Sadly we have reached the end of our series, but there is one last step before you can actually publish your amazing work of art. You have to animate it. It’s a big step and probably the one that takes the most time and has the most grunt work involved, but it’s an exciting process that will really test your resolve.
If you didn’t read the previous article then it’s time you catch up by visiting How to Make an Anime: Part 3.
Choose Your Weapons
This will be something you will have to sit down and consider because if you don’t think it through beforehand, you run the risk of having to stop the project half way through and start all over with a new medium. And that is not something you want to have to deal with. Trust me. It’s painful. Taking into consideration your work force and the extent of their skills is a good place to start.
If you are attempting this on your own then your selection of tools is entirely dependent on what your skill set is and what you want the final production to look like. If you are an artist who works with pencil and paper, consider making everything hand drawn – or, if you know how to use animation software then consider going digital. However nothing is stopping you from learning new tricks, so if you want the series to look a certain way you can learn a new style or software in order to create something that looks right to you.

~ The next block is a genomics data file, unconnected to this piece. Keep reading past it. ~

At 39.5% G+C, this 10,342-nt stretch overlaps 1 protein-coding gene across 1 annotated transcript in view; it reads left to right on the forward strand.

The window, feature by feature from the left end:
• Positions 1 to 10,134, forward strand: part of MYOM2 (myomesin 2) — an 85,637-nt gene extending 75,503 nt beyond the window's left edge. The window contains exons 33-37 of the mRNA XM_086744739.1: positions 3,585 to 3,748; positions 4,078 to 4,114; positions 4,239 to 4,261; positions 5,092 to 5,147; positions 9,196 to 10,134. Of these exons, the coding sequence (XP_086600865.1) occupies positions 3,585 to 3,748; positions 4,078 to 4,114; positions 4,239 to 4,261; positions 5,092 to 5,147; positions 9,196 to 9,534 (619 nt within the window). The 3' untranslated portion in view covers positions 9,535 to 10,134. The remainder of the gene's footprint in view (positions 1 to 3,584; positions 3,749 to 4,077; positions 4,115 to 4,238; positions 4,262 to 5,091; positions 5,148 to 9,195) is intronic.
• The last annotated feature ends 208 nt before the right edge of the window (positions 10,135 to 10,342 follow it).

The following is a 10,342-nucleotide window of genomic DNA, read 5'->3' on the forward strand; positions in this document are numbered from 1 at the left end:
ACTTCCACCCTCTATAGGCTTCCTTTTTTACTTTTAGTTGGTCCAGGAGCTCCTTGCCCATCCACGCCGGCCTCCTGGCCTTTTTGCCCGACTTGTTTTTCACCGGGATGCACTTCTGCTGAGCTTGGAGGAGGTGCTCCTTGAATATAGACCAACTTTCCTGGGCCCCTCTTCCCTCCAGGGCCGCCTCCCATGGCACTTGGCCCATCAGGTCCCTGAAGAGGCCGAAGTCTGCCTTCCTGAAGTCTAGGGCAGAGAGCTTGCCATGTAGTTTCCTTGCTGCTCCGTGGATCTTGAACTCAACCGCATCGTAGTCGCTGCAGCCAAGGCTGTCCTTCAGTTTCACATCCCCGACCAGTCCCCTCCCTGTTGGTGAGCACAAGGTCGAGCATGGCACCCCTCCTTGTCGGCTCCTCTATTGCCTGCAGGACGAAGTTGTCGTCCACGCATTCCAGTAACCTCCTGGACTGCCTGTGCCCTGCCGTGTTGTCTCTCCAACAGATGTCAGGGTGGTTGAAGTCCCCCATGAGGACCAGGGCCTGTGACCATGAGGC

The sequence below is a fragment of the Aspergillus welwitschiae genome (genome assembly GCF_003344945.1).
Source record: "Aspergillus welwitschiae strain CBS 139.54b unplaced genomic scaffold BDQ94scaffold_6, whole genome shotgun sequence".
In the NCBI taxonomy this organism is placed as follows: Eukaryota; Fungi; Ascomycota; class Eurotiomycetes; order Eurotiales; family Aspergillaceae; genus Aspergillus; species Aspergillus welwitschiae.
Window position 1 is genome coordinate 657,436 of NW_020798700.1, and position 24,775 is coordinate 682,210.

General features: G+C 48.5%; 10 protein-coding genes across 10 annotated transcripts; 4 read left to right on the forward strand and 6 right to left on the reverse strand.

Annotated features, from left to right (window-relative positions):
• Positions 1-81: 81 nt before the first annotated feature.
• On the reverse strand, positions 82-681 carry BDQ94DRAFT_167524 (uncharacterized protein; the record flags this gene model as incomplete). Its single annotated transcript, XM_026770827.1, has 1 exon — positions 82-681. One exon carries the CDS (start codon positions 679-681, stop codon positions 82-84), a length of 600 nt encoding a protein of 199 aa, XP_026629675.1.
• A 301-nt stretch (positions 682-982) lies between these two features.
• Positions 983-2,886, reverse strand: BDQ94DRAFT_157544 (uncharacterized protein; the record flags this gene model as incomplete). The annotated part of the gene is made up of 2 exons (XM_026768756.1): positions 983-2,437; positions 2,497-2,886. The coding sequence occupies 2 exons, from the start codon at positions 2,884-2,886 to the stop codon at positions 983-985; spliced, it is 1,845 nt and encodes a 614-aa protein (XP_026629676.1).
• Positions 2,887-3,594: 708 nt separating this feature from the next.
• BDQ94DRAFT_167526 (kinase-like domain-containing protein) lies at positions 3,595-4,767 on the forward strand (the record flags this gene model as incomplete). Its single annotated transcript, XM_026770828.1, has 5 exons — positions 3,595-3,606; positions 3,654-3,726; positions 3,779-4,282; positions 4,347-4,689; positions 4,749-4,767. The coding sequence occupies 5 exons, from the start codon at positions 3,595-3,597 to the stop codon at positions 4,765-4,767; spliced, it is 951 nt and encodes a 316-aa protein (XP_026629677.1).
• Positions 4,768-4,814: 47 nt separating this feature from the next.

If you are or will be working with a team, make sure to hire people with the same style as the one you envision. Additionally, make sure that your team can work well together. If there are clashing personalities, or they just don’t work well together, then you may run into a lot of set backs during the creative process. These set backs could not only cost significantly more money but also leave you unsatisfied with the final results.
When creating hand drawn anime and manga consider what kind of tools you are going to be using and how much time and effort is going to go into using each tool. Remember that hand drawn animation is more commonly used in stories that have a deeper meaning and want to inspire something in its viewers. If your story line is a simple action based animation however, then perhaps you should consider using an animation software that can do the job faster. Hand drawn anime and manga are becoming more and more rare these days but this form of animation has a lot of character. And as with any medium though, it has its own pros and cons.